technical data -

To be written...

maintenance -

Lubricate pivot and track rod ball joints every 1,000 miles.

problems -

The lower seat of the track rod balljoint may rust and stick in the housing, preventing the spring pressing it onto the ball. This leads to a loose joint and thus backlash in the steering. The joint can be disassembled (see diagrams below) for cleaning. If, when refitting, the two seats meet, the joint is worn and must be repaired or replaced. Remember to apply copious quantities of grease when re-assembling.

removal -

To be written...

other notes -

To be written...

diagrams -

All images are scanned from originals, wherever possible, at 100dpi (unless otherwise noted) and must be scaled when printed to preserve the original size (eg. scale up by 3 times for a 300dpi printer).

Note, however, that due to slight scaling inaccuracies during both the scanning and inevitably the printing, these images should be taken as an approximation for reference only.
In addition, drawings, measurements and notes of materials used are intended as a guide and aid to the restorer, and not necessarily a definitive, or even guaranteed correct, reference.


The ball, cup, ball pin and ball pin seal for the steering idler arm ball-joint.

The bush for the center pivot of the steering idler arm. Although the parts catalog suggests there should be two, only single bushes are found in practice.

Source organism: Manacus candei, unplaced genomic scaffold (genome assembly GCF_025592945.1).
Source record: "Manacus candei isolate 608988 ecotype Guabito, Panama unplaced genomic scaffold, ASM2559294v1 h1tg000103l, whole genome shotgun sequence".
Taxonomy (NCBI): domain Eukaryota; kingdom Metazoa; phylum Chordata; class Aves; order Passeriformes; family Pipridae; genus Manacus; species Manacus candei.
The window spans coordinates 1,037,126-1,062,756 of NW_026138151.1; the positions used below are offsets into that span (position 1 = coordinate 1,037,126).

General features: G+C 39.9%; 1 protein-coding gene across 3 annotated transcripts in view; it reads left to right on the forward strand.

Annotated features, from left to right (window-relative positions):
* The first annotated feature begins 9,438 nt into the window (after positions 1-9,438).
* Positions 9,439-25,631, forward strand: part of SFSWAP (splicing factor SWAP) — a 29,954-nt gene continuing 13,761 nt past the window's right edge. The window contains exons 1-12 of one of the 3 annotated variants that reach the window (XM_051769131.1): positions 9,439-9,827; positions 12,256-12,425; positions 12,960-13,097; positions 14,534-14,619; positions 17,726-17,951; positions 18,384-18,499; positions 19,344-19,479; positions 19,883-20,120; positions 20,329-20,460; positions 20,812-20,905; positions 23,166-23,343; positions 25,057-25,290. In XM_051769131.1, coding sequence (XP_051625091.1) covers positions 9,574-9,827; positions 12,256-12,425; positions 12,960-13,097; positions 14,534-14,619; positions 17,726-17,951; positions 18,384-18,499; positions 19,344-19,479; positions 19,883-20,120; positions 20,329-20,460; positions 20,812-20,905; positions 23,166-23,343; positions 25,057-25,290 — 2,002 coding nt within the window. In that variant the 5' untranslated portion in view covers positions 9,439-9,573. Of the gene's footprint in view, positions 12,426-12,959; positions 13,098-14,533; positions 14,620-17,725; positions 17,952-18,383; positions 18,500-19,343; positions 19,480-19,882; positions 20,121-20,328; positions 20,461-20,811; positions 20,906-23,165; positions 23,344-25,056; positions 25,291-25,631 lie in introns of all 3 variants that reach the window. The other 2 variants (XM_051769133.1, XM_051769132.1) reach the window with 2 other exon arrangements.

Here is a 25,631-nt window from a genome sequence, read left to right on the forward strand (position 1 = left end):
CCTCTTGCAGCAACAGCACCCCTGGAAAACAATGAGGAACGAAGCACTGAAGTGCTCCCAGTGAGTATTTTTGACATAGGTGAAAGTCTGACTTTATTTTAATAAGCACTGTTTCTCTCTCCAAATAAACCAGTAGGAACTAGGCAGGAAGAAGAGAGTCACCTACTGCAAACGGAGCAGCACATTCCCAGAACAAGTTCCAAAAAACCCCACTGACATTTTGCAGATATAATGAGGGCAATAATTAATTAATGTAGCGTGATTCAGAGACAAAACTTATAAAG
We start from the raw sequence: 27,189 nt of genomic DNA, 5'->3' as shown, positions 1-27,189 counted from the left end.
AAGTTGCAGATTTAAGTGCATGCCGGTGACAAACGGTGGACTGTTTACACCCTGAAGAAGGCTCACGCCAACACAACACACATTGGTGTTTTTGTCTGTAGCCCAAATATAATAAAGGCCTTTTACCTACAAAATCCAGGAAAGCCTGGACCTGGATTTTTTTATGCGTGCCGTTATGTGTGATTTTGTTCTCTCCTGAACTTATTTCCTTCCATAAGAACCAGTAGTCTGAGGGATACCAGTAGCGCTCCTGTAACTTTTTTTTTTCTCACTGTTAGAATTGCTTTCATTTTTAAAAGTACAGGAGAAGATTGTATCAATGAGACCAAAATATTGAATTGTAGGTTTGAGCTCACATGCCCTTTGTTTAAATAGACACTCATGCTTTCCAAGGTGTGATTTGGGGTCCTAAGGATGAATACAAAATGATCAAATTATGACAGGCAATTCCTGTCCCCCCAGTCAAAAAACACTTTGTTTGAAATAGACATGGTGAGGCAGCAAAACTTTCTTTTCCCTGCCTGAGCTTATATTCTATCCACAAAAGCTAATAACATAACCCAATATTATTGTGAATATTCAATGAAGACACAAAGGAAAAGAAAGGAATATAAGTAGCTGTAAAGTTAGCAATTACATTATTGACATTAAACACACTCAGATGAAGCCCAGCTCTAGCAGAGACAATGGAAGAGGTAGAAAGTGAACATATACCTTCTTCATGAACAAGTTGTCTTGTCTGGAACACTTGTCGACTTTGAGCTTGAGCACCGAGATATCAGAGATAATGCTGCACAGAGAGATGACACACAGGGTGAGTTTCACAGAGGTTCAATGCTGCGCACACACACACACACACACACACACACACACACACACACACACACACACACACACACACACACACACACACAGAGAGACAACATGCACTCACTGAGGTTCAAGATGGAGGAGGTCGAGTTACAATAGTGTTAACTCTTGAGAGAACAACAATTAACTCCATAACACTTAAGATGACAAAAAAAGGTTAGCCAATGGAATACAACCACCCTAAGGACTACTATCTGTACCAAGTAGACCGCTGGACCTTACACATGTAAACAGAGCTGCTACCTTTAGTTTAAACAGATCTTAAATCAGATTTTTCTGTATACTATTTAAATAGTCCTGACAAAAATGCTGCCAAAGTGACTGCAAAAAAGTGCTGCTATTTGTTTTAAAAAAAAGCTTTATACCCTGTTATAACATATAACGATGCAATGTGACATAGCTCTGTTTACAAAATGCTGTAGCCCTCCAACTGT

Steering track rod end (body forging #S298463 B.S.A) showing how the balljoint can be completely dismantled for overhaul.
The taper is probably 1 in 8 but has not been checked.

An alternative track rod end dust cover (the hemisperical washer which fits over the balljoint stud in the track rod end to exclude dirt) is the Land Rover part number 556633 / XA3127A3. This part has a slightly smaller center hole, but allows full articulation of the joint.
This part is only suitable for the genuine original Lanchester track rod end. These can be completely dismantled by removing the circlip and have replaceable seats inside the housing around the ball. The non-dismantleable type of balljoint is a later replacement and uses a different type of sealing method .

Another sketch of the ball cup, showing measurements relative to the track rod end.

None yet.